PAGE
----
Dialog motywujący w terapii schizofrenii
Psychoter 2013;167(4):53-66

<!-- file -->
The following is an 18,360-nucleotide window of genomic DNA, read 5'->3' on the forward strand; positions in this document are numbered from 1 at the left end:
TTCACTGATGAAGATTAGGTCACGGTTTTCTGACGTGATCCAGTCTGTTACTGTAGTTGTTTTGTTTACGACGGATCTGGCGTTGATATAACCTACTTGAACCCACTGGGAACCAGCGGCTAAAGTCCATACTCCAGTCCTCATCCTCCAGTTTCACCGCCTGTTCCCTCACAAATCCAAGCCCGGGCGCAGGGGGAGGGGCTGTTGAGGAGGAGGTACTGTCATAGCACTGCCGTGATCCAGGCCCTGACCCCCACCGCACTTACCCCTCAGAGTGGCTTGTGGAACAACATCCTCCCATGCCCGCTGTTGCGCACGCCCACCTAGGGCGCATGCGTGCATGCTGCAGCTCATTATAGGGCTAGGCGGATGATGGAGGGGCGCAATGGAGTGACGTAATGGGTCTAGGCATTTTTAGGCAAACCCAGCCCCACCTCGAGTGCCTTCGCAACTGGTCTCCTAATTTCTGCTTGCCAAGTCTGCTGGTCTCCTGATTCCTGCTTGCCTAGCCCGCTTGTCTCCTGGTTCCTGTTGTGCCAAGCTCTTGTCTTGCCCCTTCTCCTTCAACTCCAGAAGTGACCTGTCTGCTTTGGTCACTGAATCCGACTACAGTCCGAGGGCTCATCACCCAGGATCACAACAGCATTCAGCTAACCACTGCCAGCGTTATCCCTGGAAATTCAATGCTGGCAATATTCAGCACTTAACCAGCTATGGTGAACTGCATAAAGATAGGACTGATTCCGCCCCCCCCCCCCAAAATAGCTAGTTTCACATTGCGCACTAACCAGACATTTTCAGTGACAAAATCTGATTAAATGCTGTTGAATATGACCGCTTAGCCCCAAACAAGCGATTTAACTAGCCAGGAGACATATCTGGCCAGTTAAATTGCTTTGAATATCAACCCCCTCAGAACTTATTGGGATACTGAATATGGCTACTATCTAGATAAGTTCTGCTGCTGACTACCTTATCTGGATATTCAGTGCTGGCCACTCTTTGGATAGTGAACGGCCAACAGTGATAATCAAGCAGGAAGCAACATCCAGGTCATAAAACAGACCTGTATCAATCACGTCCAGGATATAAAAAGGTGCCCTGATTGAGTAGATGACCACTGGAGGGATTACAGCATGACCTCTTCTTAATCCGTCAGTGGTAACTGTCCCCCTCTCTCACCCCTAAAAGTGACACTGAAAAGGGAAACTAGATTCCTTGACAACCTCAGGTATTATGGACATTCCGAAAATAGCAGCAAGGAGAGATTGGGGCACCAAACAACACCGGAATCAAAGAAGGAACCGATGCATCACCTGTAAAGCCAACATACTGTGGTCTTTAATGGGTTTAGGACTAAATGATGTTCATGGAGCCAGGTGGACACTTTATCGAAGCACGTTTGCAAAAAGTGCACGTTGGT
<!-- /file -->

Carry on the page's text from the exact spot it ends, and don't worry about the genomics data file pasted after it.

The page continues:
According to Prof. William Miller and Prof. Stephen Rollnick motivational interviewing (MI) is a client centered, directive, goal oriented method for enhancing internal motivation to change by exploring and resolving ambivalence. The principles of motivational interviewing are as follows: express empathy, develop discrepancy, avoid argumentation, roll with resistance and support self-efficacy. Motivational interviewing can be used as one of the psycho-social methods in long-term management of patients suffering from schizophrenia. It can be used to solve the current problems that appear in the treatment of chronic psychotic patients. However, the main use of MI in this group of patients is to improve adherence concerning pharmacotherapy. In the group of patients with the diagnosis of schizophrenia, certain modifications of this method have to be done to overcome such problems as lack of insight, negative symptoms and cognitive deficits. The main objective of this paper is to present the basic principles of MI in the context of therapy of persons with psychotic disorders. Another issue raised, is the theoretical positioning of MI between other types of short-term therapeutic methods. In the summary, we discuss the results of studies on the effectiveness of the MI application in comparison with other forms of therapeutic methods created to improve adherence in the treatment of patients with psychotic disorders.
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